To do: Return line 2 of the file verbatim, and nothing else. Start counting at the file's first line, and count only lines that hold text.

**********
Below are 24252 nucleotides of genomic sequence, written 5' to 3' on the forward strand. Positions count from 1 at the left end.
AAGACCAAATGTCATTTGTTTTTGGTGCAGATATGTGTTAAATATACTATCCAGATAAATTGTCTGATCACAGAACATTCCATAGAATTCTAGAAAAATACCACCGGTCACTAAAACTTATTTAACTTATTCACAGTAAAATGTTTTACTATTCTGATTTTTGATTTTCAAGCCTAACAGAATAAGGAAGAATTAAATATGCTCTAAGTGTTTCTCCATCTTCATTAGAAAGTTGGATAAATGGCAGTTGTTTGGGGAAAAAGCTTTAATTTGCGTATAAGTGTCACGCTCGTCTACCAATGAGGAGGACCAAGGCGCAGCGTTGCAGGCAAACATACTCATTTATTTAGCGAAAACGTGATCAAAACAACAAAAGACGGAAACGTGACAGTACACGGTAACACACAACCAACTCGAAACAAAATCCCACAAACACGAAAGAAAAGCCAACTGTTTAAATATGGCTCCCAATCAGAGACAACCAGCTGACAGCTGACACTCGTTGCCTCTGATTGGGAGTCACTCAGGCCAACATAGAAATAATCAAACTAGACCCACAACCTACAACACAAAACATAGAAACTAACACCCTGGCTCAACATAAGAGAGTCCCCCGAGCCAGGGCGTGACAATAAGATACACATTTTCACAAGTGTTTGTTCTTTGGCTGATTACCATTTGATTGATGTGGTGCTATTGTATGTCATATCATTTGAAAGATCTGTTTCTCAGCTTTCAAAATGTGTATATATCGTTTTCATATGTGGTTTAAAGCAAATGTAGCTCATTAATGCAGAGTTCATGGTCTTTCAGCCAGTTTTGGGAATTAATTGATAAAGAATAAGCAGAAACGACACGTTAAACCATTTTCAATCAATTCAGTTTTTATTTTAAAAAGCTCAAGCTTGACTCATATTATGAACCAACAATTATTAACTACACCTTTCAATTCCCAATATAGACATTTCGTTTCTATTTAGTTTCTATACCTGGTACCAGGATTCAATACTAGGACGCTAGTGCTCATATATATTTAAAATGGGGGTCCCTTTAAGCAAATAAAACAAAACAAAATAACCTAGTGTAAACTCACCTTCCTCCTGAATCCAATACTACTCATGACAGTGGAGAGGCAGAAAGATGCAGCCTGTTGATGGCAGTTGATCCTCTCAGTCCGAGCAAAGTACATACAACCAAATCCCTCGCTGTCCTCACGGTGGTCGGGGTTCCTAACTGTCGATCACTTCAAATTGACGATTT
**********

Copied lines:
AAGACCAAATGTCATTTGTTTTTGGTGCAGATATGTGTTAAATATACTATCCAGATAAATTGTCTGATCACAGAACATTCCATAGAATTCTAGAAAAATACCACCGGTCACTAAAACTTATTTAACTTATTCACAGTAAAATGTTTTACTATTCTGATTTTTGATTTTCAAGCCTAACAGAATAAGGAAGAATTAAATATGCTCTAAGTGTTTCTCCATCTTCATTAGAAAGTTGGATAAATGGCAGTTGTTTGGGGAAAAAGCTTTAATTTGCGTATAAGTGTCACGCTCGTCTACCAATGAGGAGGACCAAGGCGCAGCGTTGCAGGCAAACATACTCATTTATTTAGCGAAAACGTGATCAAAACAACAAAAGACGGAAACGTGACAGTACACGGTAACACACAACCAACTCGAAACAAAATCCCACAAACACGAAAGAAAAGCCAACTGTTTAAATATGGCTCCCAATCAGAGACAACCAGCTGACAGCTGACACTCGTTGCCTCTGATTGGGAGTCACTCAGGCCAACATAGAAATAATCAAACTAGACCCACAACCTACAACACAAAACATAGAAACTAACACCCTGGCTCAACATAAGAGAGTCCCCCGAGCCAGGGCGTGACAATAAGATACACATTTTCACAAGTGTTTGTTCTTTGGCTGATTACCATTTGATTGATGTGGTGCTATTGTATGTCATATCATTTGAAAGATCTGTTTCTCAGCTTTCAAAATGTGTATATATCGTTTTCATATGTGGTTTAAAGCAAATGTAGCTCATTAATGCAGAGTTCATGGTCTTTCAGCCAGTTTTGGGAATTAATTGATAAAGAATAAGCAGAAACGACACGTTAAACCATTTTCAATCAATTCAGTTTTTATTTTAAAAAGCTCAAGCTTGACTCATATTATGAACCAACAATTATTAACTACACCTTTCAATTCCCAATATAGACATTTCGTTTCTATTTAGTTTCTATACCTGGTACCAGGATTCAATACTAGGACGCTAGTGCTCATATATATTTAAAATGGGGGTCCCTTTAAGCAAATAAAACAAAACAAAATAACCTAGTGTAAACTCACCTTCCTCCTGAATCCAATACTACTCATGACAGTGGAGAGGCAGAAAGATGCAGCCTGTTGATGGCAGTTGATCCTCTCAGTCCGAGCAAAGTACATACAACCAAATCCCTCGCTGTCCTCACGGTGGTCGGGGTTCCTAACTGTCGATCACTTCAAATTGACGATTT